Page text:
If Dan Sullivan were elected, he'd join the Senate millionaires' club, according to his Senate candidate financial disclosure report.
His net worth -- not counting the value of his Hillside home -- is between $1.5 million and $3.8 million, according to information in the report, filed Feb. 19.
Senators and candidates report finances within a range and don't have to list their primary residence, though some do. Sullivan didn't, however.
His most significant asset, other than his house, is stock in the business his family started, RPM International Inc. It's worth $500,000 to $1 million.
Other major assets include $250,001 to $500,000 in a managed account, the Glenmede Tax-Exempt Cash Portfolio and three investment funds -- American Funds Tax Exempt Bond Fund, BlackRock National Municipal Fund Institutional Shares and BlackRock Global Allocation Institutional Fund -- valued at between $100,001 and $250,000 each.
Sullivan and his wife, Julie, also have smaller holdings in a number of other funds, including investments on behalf of their three teenage daughters.
Last year, Ohio college savings bonds matured, bringing the family $15,001 to $50,000. In all, mutual funds, bonds and other investment accounts generated between $46,900 and $137,000 in income last year and for the early part of 2014, according to the federal report.
When Sullivan went to work for the Bush White House in 2006 as an assistant secretary of state, he had to sell individual stock holdings, including RPM stock, and diversify into broad funds, he said in an interview. He reacquired significant RPM stock after that, his campaign said.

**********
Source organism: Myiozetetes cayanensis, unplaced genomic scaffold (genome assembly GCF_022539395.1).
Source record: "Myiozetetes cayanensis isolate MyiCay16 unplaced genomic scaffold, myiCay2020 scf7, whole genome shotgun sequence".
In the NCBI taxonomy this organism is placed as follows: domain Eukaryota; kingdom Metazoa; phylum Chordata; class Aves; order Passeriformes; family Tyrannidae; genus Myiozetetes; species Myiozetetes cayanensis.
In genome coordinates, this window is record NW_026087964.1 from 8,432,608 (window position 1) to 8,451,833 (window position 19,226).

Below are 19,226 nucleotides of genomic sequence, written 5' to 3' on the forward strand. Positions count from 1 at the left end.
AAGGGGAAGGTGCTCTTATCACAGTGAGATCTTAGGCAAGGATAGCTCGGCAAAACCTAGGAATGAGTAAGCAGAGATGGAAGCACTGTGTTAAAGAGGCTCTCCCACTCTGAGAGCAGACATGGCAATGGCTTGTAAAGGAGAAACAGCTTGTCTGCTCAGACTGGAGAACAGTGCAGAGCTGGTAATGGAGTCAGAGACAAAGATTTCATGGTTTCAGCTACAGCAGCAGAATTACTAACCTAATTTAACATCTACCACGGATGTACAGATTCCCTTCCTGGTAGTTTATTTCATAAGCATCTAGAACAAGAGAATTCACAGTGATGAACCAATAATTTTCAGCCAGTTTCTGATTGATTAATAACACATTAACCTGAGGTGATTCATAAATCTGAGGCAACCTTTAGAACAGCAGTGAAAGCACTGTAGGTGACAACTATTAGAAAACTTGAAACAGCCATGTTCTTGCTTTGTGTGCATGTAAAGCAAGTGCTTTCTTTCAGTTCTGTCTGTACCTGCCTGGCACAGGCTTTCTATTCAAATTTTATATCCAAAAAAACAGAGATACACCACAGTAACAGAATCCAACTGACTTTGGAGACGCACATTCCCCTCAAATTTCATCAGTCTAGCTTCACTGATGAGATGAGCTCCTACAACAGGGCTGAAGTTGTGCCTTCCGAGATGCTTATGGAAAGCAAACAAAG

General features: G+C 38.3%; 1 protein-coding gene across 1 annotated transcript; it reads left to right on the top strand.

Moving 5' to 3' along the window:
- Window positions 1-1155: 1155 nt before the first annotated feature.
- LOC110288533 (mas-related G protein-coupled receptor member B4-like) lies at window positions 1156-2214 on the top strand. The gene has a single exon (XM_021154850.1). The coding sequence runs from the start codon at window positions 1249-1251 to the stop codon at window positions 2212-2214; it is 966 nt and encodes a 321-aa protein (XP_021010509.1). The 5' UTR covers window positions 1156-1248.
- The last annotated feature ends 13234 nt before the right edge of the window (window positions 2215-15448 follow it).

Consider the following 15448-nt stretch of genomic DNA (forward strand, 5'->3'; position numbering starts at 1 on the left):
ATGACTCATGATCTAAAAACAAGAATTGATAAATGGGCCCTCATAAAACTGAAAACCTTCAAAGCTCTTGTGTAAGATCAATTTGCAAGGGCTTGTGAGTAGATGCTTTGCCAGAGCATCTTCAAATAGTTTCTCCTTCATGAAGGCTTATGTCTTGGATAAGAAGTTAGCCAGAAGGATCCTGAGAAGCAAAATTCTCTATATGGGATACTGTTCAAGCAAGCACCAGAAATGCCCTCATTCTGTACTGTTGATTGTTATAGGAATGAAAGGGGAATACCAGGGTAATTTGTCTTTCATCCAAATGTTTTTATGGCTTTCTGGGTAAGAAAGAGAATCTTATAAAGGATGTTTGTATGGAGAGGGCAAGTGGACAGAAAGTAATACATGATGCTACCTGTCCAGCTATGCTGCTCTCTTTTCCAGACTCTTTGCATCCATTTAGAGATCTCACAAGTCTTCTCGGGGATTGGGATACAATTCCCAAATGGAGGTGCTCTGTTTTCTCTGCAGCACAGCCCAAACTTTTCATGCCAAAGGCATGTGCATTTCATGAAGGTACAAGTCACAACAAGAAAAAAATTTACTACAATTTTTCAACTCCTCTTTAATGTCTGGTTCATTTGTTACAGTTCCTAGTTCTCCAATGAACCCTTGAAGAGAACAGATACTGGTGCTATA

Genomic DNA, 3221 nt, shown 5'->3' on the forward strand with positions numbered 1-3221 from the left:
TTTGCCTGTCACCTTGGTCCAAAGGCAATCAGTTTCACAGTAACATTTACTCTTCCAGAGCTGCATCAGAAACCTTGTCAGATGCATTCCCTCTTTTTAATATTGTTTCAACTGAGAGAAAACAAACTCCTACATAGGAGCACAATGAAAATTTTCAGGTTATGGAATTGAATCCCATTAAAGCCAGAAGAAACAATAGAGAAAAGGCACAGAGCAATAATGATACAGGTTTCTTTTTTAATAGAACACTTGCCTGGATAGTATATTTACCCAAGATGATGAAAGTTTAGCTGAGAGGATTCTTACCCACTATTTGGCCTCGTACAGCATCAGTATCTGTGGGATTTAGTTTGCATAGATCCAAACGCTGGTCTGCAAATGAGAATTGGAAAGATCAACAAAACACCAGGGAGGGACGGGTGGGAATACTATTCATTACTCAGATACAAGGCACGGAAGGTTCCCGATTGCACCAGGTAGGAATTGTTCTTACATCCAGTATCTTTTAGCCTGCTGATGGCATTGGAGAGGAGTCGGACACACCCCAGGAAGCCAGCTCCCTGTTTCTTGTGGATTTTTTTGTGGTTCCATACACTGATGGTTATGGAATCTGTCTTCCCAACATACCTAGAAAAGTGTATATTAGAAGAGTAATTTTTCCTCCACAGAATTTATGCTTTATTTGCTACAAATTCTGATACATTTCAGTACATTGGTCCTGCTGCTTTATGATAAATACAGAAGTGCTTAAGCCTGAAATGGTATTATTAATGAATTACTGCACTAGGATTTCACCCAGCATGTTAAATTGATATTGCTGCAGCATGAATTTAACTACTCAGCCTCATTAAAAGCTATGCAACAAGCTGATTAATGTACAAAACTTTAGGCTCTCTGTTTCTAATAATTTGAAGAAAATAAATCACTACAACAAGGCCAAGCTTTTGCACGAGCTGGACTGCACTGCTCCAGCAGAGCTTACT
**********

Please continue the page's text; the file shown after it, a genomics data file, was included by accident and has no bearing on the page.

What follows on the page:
Last summer, Sullivan bought a 4,660-square-foot, four-bedroom, 31/2-bath Anchorage Hillside home valued at $846,000 for property tax purposes, according to city records. It's on a 2.5-acre lot. Only his name appears on the deed.
"I consider myself blessed but we've been people like most Alaskans who save and try to save for the future, for our kids," Sullivan said.
Sullivan financed the current mortgage through the Alaska Housing Finance Corp., according to a separate state disclosure report filed Dec. 23 with the Alaska Public Offices Commission. He didn't list that loan on his federal report; candidates aren't required to do so.
The Sullivans sold their former Hillside home in 2013 and reported making $200,000 to $500,000 in long-term capital gains on the sale, according to the APOC report. The report covers 2013 through Sept. 24, when his resignation as natural resources commissioner became effective.
The couple also owns a Girdwood condo worth between $250,001 and $500,000, according to the federal disclosure. The city values it at $275,400 for property tax purposes. The Sullivans owe $100,000 or less on the condo, the federal report says.
Sullivan made $136,350 a year as natural resources commissioner and, in 2013, $10,000 to $20,000 as a Marine reserves officer, with another $5,000 to $10,000 for six weeks of active duty in Afghanistan.
On the state report, Sullivan says he and Julie each has individual retirement accounts invested in various mutual funds managed by Glenmede Co. in Philadelphia, and he has a state retirement account. He didn't list the value of any retirement fund.
Reach Lisa Demer at email@example.com or 257-4390.
By LISA DEMER